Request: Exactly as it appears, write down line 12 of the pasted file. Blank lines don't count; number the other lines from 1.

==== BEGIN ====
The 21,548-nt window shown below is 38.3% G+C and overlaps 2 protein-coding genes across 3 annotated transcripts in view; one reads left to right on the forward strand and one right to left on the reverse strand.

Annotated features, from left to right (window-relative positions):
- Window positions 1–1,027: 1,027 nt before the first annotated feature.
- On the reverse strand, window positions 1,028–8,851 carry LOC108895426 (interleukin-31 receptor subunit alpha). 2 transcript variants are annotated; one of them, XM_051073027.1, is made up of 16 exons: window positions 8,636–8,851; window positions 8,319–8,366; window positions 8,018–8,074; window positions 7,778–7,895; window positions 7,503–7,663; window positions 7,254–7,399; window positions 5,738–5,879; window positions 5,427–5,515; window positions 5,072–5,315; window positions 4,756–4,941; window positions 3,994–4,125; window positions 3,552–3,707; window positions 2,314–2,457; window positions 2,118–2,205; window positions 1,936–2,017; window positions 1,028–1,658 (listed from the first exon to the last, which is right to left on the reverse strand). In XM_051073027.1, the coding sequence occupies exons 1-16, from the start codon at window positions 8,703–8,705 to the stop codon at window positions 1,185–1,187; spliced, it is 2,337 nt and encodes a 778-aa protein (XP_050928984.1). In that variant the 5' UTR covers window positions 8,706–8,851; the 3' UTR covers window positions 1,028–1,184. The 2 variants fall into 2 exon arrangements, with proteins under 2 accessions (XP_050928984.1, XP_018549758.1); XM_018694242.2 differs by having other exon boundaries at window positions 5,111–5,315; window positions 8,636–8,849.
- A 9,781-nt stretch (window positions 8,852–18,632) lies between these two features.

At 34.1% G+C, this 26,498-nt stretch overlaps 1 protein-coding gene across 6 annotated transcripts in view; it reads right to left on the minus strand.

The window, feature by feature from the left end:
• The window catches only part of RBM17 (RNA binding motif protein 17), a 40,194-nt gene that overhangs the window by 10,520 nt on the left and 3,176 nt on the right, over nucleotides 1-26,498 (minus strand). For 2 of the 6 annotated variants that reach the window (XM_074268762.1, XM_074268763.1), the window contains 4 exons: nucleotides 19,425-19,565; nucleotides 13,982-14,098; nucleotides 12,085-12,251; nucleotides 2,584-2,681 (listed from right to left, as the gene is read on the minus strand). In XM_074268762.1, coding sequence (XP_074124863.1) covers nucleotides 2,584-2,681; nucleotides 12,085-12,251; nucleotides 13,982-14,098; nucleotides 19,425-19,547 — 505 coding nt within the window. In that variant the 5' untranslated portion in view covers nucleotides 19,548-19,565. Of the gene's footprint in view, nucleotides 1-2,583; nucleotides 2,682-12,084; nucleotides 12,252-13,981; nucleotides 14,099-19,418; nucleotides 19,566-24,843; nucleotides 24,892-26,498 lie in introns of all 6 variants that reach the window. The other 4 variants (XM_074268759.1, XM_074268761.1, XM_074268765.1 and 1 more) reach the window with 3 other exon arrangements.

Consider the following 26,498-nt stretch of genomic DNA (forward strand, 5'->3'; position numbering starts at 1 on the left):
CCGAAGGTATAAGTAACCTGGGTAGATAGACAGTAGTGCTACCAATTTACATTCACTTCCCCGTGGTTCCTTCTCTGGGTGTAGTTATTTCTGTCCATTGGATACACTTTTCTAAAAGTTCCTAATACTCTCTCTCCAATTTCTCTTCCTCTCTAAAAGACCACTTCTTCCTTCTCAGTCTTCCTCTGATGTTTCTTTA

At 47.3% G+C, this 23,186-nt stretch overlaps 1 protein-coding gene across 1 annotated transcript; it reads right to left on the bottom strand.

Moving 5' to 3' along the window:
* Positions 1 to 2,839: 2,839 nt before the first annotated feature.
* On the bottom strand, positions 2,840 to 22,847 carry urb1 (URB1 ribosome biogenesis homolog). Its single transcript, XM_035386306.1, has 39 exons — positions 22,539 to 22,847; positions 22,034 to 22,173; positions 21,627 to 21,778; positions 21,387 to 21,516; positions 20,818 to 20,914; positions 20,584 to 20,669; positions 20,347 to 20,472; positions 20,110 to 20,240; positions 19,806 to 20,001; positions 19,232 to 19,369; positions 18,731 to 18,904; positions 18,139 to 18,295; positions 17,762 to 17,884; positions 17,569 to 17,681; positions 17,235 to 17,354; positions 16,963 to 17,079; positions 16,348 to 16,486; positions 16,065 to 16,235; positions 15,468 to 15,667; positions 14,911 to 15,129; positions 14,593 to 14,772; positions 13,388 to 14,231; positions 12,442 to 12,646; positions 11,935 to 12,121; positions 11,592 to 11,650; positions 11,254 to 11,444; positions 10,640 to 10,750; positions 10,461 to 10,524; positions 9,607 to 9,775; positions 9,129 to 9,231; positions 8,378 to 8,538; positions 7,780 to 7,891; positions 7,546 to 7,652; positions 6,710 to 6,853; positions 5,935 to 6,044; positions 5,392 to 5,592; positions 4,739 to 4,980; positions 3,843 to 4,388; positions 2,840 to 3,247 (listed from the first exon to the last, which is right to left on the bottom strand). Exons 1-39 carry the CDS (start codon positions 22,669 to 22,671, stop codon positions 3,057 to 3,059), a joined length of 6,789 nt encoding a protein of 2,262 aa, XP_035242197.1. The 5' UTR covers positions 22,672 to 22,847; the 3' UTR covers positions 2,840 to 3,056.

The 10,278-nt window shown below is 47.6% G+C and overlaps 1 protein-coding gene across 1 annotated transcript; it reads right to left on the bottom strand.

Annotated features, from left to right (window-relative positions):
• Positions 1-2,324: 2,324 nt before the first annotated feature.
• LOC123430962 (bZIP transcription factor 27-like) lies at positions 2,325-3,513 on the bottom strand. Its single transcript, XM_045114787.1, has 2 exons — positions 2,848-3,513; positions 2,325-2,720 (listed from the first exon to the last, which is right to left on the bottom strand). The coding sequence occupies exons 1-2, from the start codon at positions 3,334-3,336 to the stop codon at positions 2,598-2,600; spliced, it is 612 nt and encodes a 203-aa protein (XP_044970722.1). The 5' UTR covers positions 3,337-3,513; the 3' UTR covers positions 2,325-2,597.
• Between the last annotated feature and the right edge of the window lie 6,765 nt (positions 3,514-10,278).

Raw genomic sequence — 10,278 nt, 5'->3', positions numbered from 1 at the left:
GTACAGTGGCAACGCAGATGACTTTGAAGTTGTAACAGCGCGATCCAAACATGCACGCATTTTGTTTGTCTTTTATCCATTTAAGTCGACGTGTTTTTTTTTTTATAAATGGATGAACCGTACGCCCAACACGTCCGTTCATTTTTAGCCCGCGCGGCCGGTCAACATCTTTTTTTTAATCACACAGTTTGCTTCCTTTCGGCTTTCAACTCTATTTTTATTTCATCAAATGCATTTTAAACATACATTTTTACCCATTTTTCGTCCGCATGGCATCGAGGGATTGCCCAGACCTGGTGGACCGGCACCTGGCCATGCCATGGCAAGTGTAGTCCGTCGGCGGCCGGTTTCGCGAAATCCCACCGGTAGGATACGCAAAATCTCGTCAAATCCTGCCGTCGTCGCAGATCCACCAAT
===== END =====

Moving 5' to 3' along the window: